An inventor from Montreal believes he has a solution to mitigate distracted driving, particularly in cases where the offending driver was busy using his or her smartphone.
Patrick Dubois’ RoadBudee is a car-mounted device that prevents the vehicle from starting until a smartphone is plugged into it. The device is designed so that if the phone is disconnected from it, the vehicle’s engine shuts off. To further ensure that drivers will not be distracted by their phones, the device also temporarily blocks texts and emails from coming in, and sends an outbound message such as “I can’t text right now.”
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“The only thing you have access to is your incoming calls, the navigation and the GPS,” Dubois told CTV. “It’s not a punitive act, the only thing we want you to know is that texting and driving is wrong.”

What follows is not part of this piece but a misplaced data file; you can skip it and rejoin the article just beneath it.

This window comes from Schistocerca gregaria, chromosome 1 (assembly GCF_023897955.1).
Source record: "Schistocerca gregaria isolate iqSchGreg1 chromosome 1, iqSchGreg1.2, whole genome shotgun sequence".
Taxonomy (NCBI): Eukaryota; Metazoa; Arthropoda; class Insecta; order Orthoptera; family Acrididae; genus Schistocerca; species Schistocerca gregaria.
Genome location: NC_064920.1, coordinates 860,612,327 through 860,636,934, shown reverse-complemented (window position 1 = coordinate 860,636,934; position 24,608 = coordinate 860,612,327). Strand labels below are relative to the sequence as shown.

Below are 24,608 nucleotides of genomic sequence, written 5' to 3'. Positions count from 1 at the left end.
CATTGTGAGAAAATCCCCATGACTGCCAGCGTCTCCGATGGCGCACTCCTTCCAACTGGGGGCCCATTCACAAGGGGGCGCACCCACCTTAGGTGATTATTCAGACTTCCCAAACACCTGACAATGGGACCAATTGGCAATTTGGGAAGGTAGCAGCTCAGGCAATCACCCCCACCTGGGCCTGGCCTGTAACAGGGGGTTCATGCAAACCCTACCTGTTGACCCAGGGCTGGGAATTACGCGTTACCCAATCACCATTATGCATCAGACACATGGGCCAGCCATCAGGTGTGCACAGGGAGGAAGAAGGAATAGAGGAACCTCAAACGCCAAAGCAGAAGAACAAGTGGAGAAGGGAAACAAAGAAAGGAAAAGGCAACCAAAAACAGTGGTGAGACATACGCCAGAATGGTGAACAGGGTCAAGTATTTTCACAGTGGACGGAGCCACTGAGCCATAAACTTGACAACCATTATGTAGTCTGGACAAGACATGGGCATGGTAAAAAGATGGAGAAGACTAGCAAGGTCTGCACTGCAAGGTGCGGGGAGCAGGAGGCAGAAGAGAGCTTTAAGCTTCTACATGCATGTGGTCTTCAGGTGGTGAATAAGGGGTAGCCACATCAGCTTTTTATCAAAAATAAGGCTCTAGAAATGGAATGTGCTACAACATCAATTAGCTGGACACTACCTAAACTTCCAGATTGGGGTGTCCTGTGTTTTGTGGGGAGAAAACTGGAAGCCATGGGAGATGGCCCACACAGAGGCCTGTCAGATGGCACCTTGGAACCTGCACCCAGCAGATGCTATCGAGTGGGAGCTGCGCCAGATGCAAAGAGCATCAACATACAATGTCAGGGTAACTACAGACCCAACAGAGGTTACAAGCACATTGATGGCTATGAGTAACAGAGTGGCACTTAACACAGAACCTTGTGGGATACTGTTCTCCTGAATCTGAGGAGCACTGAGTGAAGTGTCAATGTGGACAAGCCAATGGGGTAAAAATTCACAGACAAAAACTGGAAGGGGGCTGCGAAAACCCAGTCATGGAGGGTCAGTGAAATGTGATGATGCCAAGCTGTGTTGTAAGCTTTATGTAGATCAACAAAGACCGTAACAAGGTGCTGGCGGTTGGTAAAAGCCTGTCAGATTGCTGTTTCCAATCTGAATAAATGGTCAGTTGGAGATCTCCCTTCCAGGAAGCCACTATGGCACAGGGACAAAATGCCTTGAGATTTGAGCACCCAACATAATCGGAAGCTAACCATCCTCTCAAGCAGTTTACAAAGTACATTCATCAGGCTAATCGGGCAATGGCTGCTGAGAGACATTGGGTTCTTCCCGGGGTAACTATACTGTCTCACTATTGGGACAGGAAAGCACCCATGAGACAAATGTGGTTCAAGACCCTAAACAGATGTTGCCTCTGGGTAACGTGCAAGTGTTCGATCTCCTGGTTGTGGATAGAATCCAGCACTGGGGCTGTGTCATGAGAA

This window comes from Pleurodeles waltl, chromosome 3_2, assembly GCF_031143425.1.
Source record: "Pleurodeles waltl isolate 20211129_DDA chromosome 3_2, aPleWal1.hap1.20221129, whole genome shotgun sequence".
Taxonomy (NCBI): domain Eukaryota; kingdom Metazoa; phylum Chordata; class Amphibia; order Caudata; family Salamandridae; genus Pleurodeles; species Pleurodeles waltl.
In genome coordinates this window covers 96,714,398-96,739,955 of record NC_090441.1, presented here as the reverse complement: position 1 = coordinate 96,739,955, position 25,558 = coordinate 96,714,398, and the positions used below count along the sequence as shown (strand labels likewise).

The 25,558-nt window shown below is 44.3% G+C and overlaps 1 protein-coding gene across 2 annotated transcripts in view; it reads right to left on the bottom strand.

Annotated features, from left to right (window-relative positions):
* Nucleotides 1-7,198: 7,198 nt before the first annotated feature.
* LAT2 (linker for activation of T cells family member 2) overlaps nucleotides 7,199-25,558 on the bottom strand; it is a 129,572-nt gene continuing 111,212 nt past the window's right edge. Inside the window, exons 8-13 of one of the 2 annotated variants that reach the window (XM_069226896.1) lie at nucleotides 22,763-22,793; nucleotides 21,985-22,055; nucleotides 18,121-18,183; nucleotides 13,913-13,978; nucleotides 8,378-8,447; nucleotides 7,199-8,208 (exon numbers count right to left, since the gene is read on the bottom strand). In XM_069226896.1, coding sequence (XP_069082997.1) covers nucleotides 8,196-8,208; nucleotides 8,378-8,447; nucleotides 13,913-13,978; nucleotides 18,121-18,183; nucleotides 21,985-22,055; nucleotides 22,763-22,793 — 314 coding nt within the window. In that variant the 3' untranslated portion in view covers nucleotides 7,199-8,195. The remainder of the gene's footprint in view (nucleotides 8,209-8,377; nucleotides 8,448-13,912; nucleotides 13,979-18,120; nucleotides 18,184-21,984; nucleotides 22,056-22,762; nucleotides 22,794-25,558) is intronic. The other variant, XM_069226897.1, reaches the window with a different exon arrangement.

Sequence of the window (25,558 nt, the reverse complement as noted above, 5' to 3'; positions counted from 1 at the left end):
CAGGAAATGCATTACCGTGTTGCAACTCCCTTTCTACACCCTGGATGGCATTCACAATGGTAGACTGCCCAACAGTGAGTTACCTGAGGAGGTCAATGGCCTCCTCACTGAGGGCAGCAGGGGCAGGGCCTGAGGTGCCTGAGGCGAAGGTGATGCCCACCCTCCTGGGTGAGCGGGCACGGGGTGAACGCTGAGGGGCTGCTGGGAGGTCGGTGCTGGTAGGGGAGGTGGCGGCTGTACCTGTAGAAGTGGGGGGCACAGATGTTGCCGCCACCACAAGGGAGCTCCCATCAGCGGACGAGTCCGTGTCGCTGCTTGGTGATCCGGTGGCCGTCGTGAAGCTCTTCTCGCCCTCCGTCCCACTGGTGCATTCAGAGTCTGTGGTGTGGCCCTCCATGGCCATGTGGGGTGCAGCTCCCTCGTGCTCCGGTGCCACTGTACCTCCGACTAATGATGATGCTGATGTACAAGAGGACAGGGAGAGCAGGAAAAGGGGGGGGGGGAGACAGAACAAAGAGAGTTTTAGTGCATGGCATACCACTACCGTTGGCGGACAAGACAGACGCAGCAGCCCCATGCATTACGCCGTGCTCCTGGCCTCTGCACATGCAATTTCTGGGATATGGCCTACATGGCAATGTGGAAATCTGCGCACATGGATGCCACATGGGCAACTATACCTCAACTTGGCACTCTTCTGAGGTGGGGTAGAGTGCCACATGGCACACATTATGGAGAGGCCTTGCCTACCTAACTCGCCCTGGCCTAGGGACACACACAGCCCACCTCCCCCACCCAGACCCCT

While the RoadBudee is not free – it costs $150 to install – Dubois hopes to convince insurers to provide discounts to drivers who use his invention.
Dubois came up with the idea for RoadBudee after his then-girlfriend who was nine months pregnant got involved in an accident in 2008, when her car was struck by a driver who was distracted by his phone.
“They were stopped at the light and the man never stopped, he literally just smashed into them without breaking whatsoever,” he said. “I saw the man and he was talking to police and to witnesses and he said that he was actually texting, he’s so sorry, he was running late.”
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